UN: Disbanding Inspector’s Service ‘Chilling Message’ to Other Bodies

The United Nations Country Team in Georgia stated today that “lack of convincing justification for abolishing the State Inspector’s Service and the absence of compelling rationale for stripping the State Inspector of her six-year mandate sends a chilling message to independent institutions of human rights protection.”

The UN mission particularly emphasized President Salome Zurabishvili’s decision on January 13 to sign the controversial law to dissolve the agency and establish two new bodies instead – Special Investigation Service and Personal Data Protection Service. The President had faced civil society calls to veto the legislation instead.

“We are particularly concerned about the expedited manner and lack of inclusive and transparent discussions about the abolition of one of the most credible, independent and authoritative institutions in Georgia,” the UN Country Team highlighted.

Besides, the UN Country team voiced concern that as the law envisages “substantial broadening” of the list of crimes falling under the Investigation Service’s mandate, “it entails a serious risk of overburdening the agency and distracting its team from fulfilling its primary mandate to combat impunity.”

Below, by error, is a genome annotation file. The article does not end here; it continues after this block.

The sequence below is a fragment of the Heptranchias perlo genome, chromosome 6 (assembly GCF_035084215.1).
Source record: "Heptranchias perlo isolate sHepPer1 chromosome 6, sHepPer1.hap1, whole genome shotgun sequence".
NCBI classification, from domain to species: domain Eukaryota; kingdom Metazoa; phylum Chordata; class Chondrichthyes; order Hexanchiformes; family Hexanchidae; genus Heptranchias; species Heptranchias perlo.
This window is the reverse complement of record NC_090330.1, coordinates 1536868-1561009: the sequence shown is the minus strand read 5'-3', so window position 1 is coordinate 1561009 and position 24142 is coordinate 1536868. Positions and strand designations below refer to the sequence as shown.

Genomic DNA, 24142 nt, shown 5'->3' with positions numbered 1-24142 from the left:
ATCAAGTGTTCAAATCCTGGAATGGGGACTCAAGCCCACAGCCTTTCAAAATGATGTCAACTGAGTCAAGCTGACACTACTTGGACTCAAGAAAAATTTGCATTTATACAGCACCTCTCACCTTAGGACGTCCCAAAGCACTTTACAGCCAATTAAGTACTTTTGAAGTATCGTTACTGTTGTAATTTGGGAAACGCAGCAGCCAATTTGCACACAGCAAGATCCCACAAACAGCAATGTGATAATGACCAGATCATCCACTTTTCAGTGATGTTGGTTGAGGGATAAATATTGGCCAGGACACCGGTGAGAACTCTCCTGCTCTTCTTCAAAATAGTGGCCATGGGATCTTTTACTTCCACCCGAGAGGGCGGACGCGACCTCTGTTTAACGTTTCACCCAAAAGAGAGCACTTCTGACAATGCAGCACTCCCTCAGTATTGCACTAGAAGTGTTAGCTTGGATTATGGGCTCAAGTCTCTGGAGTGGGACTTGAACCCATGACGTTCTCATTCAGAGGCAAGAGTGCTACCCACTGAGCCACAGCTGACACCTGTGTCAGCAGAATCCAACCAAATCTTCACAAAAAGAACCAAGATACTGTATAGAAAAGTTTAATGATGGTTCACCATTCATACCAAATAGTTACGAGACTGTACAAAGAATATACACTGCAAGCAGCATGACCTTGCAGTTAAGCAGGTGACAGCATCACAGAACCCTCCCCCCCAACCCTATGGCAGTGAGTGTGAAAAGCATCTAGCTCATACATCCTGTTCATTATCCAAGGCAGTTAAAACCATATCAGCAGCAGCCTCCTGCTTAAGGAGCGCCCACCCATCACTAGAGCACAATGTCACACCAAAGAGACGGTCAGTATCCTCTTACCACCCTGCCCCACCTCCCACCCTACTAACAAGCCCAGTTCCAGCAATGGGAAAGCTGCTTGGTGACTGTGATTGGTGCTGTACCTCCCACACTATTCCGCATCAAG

The statement also recalled 2015 recommendations by then-UN Special Rapporteur on torture, Juan E. Méndez, that an “unduly broad jurisdiction” could make the tasks of the State Inspector overly burdensome if offenses not pertaining to torture, cruel, inhuman, or degrading treatment fall within its mandate.

The UN Country Team also called on the authorities to request the opinion of relevant international institutions on the compliance of its decisions on dissolving the State Inspector with international standards.

The Georgian Dream lawmakers fast-tracked the proposal to dissolve the State Inspector, pushing the law through three hearings in only two days on December 29-30.

The controversial legislation faced civil society, opposition and international criticism. The President eventually refrained from issuing a veto despite having criticized the law and its rushed adoption.

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